One of Alabama's largest health systems is paying $25 million to resolve a federal whistle-blower lawsuit that claimed its clinics routinely overpaid doctors to refer their radiology patients to hospitals, despite clear bans against paying for such referrals.
Infirmary Health System, Mobile, Ala., settled allegations Monday
that since 2008, two of its clinics paid radiologists bonuses that were calculated based on how many patients were referred for services.
The federal Stark law
makes it illegal to pay doctors directly for Medicare
referrals because those referrals are viewed as likely to fuel medical overuse and funnel patients to the most-expensive tests and procedures.
Infirmary, which has four hospitals and 30 clinics, argued in court filings that the bonuses at issue were based on a formula that did not directly correlate to the number of patients referred. The system does not admit wrongdoing in the $24.5 million settlement agreement
“Today's settlement represents a single but significant step toward achieving integrity in the administration of public health programs in the region,” said Kenyan Brown, U.S. attorney for the southern district of Alabama. “Physicians, physician groups and other medical entities operating illegally within public health programs will be held accountable.”
The settlement involved alleged violations of three laws. Both the Stark law and Medicare's anti-kickback statute prohibit payments for referrals, while the False Claims Act gives private whistle-blowers the power to file lawsuits on behalf of the government to claw back tainted Medicare and Medicaid money and collect a share of the recovery.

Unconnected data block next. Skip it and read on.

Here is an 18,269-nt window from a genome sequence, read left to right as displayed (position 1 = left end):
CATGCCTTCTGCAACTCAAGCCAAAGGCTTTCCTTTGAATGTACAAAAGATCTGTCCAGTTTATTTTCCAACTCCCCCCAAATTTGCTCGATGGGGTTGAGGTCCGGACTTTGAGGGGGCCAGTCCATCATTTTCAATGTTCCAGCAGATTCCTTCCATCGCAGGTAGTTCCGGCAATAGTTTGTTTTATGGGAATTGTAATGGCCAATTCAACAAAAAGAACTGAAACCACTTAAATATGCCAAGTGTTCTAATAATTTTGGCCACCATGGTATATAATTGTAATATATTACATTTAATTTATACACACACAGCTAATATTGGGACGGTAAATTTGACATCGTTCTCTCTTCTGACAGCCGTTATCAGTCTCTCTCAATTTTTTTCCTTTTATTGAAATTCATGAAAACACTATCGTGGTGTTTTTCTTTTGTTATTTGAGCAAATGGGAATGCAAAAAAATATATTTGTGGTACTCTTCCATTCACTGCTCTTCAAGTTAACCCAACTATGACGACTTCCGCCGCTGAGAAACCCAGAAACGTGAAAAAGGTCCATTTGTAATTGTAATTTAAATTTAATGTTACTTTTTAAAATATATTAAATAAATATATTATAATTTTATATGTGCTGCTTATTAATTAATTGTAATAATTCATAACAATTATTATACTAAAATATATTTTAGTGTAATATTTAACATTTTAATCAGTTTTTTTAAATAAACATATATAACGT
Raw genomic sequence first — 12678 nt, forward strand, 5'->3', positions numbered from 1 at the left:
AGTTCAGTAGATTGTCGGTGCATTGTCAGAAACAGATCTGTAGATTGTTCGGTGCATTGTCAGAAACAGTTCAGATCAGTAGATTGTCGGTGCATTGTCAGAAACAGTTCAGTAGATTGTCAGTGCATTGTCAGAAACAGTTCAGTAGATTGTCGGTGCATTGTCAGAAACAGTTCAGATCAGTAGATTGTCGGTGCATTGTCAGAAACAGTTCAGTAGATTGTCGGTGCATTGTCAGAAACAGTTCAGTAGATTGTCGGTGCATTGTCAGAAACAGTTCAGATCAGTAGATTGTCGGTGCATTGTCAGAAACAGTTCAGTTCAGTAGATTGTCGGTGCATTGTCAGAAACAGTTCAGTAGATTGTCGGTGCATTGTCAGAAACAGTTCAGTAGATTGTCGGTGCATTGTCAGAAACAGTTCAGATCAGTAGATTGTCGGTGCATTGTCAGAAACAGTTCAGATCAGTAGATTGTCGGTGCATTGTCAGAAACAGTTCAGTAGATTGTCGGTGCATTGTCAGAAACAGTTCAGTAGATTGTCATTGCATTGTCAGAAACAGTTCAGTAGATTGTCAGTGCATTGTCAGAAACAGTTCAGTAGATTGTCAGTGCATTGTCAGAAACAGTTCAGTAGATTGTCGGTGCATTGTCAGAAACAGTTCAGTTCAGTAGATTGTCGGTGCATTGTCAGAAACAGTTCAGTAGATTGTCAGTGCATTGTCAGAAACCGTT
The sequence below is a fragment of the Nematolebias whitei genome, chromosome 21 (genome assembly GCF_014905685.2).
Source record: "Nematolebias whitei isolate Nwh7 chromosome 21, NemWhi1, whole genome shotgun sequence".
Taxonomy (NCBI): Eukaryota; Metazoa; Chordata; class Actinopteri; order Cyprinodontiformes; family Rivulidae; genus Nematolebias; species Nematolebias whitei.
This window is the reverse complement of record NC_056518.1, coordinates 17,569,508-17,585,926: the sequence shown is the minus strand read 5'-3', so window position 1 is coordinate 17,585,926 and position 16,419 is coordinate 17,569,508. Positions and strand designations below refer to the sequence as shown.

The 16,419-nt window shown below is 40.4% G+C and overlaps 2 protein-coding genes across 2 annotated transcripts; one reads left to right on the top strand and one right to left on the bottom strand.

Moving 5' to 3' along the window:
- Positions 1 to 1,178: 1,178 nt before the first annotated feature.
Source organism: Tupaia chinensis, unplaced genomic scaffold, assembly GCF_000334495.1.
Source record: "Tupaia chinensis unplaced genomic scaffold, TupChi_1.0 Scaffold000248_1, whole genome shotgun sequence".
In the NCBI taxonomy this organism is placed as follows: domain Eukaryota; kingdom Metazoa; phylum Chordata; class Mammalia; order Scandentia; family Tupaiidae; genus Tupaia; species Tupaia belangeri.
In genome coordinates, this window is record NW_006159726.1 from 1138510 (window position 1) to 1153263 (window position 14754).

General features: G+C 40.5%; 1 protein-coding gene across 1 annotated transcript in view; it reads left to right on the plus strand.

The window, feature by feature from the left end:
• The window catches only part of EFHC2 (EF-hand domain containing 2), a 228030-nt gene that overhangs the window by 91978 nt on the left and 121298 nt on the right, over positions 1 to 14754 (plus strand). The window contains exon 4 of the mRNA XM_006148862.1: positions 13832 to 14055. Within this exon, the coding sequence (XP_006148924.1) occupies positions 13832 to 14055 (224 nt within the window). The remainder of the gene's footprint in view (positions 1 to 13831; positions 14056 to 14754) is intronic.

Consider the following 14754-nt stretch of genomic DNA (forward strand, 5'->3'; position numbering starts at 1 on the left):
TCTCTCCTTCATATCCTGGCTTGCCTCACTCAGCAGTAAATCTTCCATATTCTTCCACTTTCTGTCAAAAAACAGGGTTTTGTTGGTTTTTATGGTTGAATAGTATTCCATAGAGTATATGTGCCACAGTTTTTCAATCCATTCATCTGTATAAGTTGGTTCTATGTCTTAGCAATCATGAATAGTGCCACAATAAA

The allegations against Infirmary first surfaced in a whistle-blower complaint filed by former Infirmary physician Dr. Christian Heesch.
Officials with Infirmary declined to issue an immediate comment about the settlement. When the case was unsealed last year, Infirmary Health System CEO Mark Nix noted that the system's clinics and hospitals denied the allegations and would fight them vigorously.
The settlement agreement does not make any mention of patient harm. Heesch's complaint alleged the bonus structure encouraged the overuse of a common type of imaging in cardiology
called the nuclear stress test, which exposes patients to small doses of radiation.
However, when the Justice Department intervened in the case as a plaintiff that August
, the complaint focused only on the incentives paid to physicians. The complaint noted that some non-cardiologists started ordering nuclear stress tests after joining the Infirmary staff, but it stopped short of accusing anyone of exposing patients to harm.
Heesch, as an interventional cardiologist at Infirmary from 2004 to 2011, will receive $4.4 million from the settlement for his role in bringing the allegations to light. A related wrongful-termination lawsuit he filed after being fired from Infirmary was dismissed by a judge in April.Follow Joe Carlson on Twitter: @_JoeCarlson